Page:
The Art of Growing Up, Part 1
This is the first of a three-part series discussing the importance and impacts of educating the community’s youth in the arts.
- By Connie Voight
is supported by
It’s been a hot topic for decades: Is an education in the arts valuable and beneficial to a child? A child’s art class is more than crayon scribblings that will one day end up on the side of your refrigerator.
“Good arts education is not about the product,” says Jamie Kasper, director of the Arts Education Partnership and a former music teacher. “It is about the process of learning.”
What does an arts education do for a child? What impact does studying and being involved in the arts have on students? How can we assure that every student in Mississippi (and beyond) is exposed to the arts as a part of their K-12 public school curriculum?
For some students, the impact of an arts program may go unnoticed for years; some may never associate what they learned with their career(s). There are many students, however, that are acutely aware of the impact their art classes continue to have in their everyday lives.
Art education doesn’t just impact students. Katie An Siegel’s career path began when she was a freshman in high school. She took a stagecraft class because she didn’t think she could sing or act. She excelled in the class, enjoying every minute of it and learning more than she thought possible. She quickly became immersed in the after-school program, eventually becoming an award-winning student stage manager.
Siegel, now a professional stage manager, recounts, “One Saturday morning during the run of our fall show, my father passed away unexpectedly. That night, I went to the theatre [I was doing costumes] because I didn’t know what else to do. In the months that followed, the theatre became my safe space and my escape from everything that was hard in my life.” After a heartfelt hug in the costume shop, her teacher, Bay St. Louis resident Connie Voight, let the sophomore know that it was okay if she’d rather be at home with her family. Katie An looked at her teacher and said, “My dad would want me to be here; this is my family, too.”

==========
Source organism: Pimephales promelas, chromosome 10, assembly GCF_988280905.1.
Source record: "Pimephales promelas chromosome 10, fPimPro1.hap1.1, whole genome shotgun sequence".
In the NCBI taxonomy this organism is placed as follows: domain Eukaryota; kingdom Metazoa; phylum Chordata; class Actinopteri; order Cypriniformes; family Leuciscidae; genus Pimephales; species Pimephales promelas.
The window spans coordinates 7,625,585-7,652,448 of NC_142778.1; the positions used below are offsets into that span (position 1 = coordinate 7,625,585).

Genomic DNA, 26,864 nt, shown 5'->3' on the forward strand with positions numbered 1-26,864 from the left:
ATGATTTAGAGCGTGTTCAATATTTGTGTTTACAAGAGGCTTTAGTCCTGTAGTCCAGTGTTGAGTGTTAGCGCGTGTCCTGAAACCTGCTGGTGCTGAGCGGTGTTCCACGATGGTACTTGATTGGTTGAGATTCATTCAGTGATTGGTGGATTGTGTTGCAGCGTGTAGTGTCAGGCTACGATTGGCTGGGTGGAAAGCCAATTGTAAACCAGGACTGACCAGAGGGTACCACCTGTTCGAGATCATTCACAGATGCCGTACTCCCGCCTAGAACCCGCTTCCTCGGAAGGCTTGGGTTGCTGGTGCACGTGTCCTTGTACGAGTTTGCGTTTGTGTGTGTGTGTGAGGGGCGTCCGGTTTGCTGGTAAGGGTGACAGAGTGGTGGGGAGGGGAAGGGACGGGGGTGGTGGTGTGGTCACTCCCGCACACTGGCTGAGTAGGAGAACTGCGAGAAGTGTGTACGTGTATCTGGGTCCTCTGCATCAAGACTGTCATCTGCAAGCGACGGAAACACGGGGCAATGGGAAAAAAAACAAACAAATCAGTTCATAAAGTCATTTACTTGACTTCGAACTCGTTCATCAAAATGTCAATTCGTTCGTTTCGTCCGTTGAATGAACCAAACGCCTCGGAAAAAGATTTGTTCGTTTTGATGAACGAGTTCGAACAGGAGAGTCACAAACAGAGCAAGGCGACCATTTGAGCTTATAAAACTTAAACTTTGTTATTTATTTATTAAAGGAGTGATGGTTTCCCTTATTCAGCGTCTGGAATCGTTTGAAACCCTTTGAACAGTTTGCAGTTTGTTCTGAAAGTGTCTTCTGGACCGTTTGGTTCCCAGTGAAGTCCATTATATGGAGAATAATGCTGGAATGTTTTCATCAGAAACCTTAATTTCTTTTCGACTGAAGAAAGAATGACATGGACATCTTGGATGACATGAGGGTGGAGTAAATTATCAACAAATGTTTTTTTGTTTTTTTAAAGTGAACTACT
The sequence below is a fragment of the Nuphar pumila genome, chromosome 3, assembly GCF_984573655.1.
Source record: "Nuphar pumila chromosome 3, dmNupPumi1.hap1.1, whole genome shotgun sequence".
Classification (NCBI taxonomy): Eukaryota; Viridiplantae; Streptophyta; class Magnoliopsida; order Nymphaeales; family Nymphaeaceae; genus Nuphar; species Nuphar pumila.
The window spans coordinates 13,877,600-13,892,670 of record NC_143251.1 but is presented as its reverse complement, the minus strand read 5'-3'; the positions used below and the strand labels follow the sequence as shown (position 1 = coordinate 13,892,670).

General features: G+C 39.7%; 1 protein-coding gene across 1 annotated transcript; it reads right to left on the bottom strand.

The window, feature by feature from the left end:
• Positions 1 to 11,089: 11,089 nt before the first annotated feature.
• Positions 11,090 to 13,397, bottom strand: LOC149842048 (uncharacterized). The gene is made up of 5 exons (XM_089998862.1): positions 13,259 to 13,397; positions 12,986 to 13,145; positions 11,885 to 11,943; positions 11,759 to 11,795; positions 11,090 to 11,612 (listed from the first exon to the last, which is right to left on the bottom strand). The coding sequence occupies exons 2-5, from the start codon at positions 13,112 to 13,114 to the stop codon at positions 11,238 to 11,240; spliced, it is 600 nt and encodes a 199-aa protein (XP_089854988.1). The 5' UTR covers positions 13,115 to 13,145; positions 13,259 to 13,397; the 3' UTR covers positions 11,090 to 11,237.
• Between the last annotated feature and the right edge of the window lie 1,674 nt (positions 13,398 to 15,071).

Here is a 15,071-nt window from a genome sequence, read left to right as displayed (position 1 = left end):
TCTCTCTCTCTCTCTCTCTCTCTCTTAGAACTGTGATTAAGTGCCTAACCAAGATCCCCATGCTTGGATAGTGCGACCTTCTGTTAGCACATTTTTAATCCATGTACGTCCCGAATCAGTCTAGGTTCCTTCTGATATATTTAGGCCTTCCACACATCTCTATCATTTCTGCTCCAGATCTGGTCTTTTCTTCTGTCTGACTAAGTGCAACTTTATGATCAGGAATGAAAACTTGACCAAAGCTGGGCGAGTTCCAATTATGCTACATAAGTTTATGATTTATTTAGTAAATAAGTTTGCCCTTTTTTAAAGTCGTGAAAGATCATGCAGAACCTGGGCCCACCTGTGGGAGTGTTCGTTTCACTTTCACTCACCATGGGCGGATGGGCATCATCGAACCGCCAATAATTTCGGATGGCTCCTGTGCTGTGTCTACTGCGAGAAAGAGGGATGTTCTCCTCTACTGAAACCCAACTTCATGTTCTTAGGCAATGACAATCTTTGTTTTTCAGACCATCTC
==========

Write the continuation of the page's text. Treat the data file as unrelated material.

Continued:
It was a defining moment for both teacher and student. “Through this experience,” Katie An states, “I realized that I belonged in this industry.” Summing up this emotional time, Voight went on to say, “Although I always knew I wanted to be a theatre teacher and I’d had many career-affirming experiences along the way, this one touched my heart. Almost a dozen years later, I remember every word of that conversation.”
If you talk with an art teacher, a student of the arts, or a parent of such a student, you’ll hear similar stories of young people carving out places in the world while using past art experiences to imprint memories on those around them. Teachers will share tales of failure, hardship, happiness, and mostly success. It’s easy to find stories about students who struggled in “core” subjects, or the kid who couldn’t settle down and focus in class. These struggling, sometimes wayward students don’t just succeed in the arts – they often shine brighter than other students. The troublemaker becomes a leader in his technical theatre class, or the child who can’t focus on a math test spends hours designing and molding clay sculptures.